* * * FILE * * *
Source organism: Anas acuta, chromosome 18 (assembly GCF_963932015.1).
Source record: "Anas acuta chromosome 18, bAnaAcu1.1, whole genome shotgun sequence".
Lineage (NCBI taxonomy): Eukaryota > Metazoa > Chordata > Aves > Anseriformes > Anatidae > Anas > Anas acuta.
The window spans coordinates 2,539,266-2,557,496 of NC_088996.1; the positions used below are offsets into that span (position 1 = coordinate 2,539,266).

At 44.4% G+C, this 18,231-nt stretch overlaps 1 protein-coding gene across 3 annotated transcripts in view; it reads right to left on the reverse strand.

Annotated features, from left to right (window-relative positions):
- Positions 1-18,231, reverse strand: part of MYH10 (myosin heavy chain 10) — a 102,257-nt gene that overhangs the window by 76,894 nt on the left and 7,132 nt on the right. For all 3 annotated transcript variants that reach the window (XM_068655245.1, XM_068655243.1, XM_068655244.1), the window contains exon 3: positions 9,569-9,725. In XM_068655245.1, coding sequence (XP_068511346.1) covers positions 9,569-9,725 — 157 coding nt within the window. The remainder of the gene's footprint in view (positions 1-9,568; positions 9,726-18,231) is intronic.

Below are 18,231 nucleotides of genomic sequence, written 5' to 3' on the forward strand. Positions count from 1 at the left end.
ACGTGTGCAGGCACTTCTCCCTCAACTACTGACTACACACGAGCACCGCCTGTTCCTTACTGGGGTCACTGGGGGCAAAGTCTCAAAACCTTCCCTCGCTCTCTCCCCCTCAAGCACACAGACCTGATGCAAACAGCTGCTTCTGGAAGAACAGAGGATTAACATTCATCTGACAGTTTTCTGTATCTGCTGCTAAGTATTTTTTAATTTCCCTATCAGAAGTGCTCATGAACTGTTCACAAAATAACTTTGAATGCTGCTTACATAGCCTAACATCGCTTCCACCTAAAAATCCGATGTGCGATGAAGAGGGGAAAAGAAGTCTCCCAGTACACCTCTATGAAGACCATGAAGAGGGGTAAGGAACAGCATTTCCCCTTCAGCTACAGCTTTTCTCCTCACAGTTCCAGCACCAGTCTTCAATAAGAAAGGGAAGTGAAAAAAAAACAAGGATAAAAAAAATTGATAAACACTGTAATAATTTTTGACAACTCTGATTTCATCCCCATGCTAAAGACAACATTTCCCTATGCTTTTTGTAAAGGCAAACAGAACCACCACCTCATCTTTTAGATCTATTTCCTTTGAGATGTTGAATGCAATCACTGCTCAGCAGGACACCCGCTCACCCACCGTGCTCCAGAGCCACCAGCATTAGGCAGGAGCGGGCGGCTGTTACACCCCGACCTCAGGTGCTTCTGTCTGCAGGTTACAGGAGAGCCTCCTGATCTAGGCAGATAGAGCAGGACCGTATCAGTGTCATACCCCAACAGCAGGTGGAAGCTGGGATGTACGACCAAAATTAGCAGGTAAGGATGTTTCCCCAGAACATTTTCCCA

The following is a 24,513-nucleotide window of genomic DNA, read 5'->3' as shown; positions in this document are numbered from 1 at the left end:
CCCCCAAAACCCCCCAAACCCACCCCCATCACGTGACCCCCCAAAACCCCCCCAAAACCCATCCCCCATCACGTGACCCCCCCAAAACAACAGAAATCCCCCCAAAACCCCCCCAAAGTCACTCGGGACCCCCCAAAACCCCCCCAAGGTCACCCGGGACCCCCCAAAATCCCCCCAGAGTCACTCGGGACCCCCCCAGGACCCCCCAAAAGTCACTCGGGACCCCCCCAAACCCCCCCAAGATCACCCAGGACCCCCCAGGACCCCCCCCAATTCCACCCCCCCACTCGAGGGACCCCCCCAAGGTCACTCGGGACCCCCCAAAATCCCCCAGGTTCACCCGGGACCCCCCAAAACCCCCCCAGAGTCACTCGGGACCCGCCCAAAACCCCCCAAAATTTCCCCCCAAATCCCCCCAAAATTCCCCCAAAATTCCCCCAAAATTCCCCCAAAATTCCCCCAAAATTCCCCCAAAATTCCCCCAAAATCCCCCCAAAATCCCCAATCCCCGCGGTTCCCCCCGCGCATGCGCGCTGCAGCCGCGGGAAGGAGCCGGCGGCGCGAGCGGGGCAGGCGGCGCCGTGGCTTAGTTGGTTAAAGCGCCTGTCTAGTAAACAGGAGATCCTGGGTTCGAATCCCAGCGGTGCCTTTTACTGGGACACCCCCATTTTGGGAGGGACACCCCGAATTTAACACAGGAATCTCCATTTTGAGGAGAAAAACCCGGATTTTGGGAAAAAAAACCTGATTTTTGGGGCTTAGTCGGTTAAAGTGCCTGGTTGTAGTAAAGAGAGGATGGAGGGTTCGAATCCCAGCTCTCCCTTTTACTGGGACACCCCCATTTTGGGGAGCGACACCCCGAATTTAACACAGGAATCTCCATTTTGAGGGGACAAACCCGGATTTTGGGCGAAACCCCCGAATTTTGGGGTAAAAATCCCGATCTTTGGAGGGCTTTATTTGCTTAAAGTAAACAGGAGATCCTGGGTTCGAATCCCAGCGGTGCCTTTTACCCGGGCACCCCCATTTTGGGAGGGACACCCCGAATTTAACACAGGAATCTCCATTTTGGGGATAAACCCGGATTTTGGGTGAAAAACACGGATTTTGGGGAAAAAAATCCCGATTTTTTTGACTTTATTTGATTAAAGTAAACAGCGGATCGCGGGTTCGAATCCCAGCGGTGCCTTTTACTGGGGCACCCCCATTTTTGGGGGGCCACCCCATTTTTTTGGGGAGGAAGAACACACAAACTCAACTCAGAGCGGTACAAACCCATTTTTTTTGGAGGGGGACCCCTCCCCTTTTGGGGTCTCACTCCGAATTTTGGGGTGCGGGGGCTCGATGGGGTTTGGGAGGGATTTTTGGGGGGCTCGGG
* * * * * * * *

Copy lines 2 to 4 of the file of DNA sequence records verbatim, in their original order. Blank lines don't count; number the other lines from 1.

Source record: "Anas acuta chromosome 18, bAnaAcu1.1, whole genome shotgun sequence".
Lineage (NCBI taxonomy): Eukaryota > Metazoa > Chordata > Aves > Anseriformes > Anatidae > Anas > Anas acuta.
The window spans coordinates 2,539,266-2,557,496 of NC_088996.1; the positions used below are offsets into that span (position 1 = coordinate 2,539,266).